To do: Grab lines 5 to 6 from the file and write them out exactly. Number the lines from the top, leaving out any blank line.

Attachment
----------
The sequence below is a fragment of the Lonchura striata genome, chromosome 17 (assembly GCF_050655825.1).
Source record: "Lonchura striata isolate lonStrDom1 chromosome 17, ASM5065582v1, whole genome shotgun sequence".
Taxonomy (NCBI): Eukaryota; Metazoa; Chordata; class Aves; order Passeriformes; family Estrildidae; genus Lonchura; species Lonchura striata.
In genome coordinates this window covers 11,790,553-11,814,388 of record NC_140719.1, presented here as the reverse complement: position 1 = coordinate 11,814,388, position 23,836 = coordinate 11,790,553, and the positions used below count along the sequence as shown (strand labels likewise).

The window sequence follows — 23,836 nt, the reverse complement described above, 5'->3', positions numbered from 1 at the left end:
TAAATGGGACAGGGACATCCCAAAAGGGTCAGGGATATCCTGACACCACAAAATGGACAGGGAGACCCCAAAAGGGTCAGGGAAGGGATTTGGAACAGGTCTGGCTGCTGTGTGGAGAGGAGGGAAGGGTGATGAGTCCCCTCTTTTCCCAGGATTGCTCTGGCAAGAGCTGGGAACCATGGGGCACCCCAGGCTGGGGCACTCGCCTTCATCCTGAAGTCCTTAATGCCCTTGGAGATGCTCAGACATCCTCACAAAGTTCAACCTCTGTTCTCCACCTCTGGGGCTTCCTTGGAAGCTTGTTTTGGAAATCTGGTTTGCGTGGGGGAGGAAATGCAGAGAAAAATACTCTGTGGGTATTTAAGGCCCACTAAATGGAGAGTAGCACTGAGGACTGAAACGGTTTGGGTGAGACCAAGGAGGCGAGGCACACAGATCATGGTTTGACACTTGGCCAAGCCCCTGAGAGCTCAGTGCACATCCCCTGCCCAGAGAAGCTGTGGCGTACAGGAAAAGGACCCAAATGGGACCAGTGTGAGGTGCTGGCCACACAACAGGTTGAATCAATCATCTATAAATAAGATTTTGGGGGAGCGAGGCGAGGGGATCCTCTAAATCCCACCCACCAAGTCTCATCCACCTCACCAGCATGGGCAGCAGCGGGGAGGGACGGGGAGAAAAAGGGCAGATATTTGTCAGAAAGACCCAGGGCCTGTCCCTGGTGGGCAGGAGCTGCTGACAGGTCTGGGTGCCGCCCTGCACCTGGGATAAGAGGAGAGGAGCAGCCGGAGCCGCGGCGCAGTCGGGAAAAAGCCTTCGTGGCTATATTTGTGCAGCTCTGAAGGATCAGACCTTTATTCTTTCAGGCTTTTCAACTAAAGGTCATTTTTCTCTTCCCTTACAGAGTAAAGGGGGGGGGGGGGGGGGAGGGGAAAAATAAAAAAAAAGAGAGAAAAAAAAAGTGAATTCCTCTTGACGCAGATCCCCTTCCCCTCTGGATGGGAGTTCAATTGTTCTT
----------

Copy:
The window sequence follows — 23,836 nt, the reverse complement described above, 5'->3', positions numbered from 1 at the left end:
TAAATGGGACAGGGACATCCCAAAAGGGTCAGGGATATCCTGACACCACAAAATGGACAGGGAGACCCCAAAAGGGTCAGGGAAGGGATTTGGAACAGGTCTGGCTGCTGTGTGGAGAGGAGGGAAGGGTGATGAGTCCCCTCTTTTCCCAGGATTGCTCTGGCAAGAGCTGGGAACCATGGGGCACCCCAGGCTGGGGCACTCGCCTTCATCCTGAAGTCCTTAATGCCCTTGGAGATGCTCAGACATCCTCACAAAGTTCAACCTCTGTTCTCCACCTCTGGGGCTTCCTTGGAAGCTTGTTTTGGAAATCTGGTTTGCGTGGGGGAGGAAATGCAGAGAAAAATACTCTGTGGGTATTTAAGGCCCACTAAATGGAGAGTAGCACTGAGGACTGAAACGGTTTGGGTGAGACCAAGGAGGCGAGGCACACAGATCATGGTTTGACACTTGGCCAAGCCCCTGAGAGCTCAGTGCACATCCCCTGCCCAGAGAAGCTGTGGCGTACAGGAAAAGGACCCAAATGGGACCAGTGTGAGGTGCTGGCCACACAACAGGTTGAATCAATCATCTATAAATAAGATTTTGGGGGAGCGAGGCGAGGGGATCCTCTAAATCCCACCCACCAAGTCTCATCCACCTCACCAGCATGGGCAGCAGCGGGGAGGGACGGGGAGAAAAAGGGCAGATATTTGTCAGAAAGACCCAGGGCCTGTCCCTGGTGGGCAGGAGCTGCTGACAGGTCTGGGTGCCGCCCTGCACCTGGGATAAGAGGAGAGGAGCAGCCGGAGCCGCGGCGCAGTCGGGAAAAAGCCTTCGTGGCTATATTTGTGCAGCTCTGAAGGATCAGACCTTTATTCTTTCAGGCTTTTCAACTAAAGGTCATTTTTCTCTTCCCTTACAGAGTAAAGGGGGGGGGGGGGGGGGAGGGGAAAAATAAAAAAAAAGAGAGAAAAAAAAAGTGAATTCCTCTTGACGCAGATCCCCTTCCCCTCTGGATGGGAGTTCAATTGTTCTT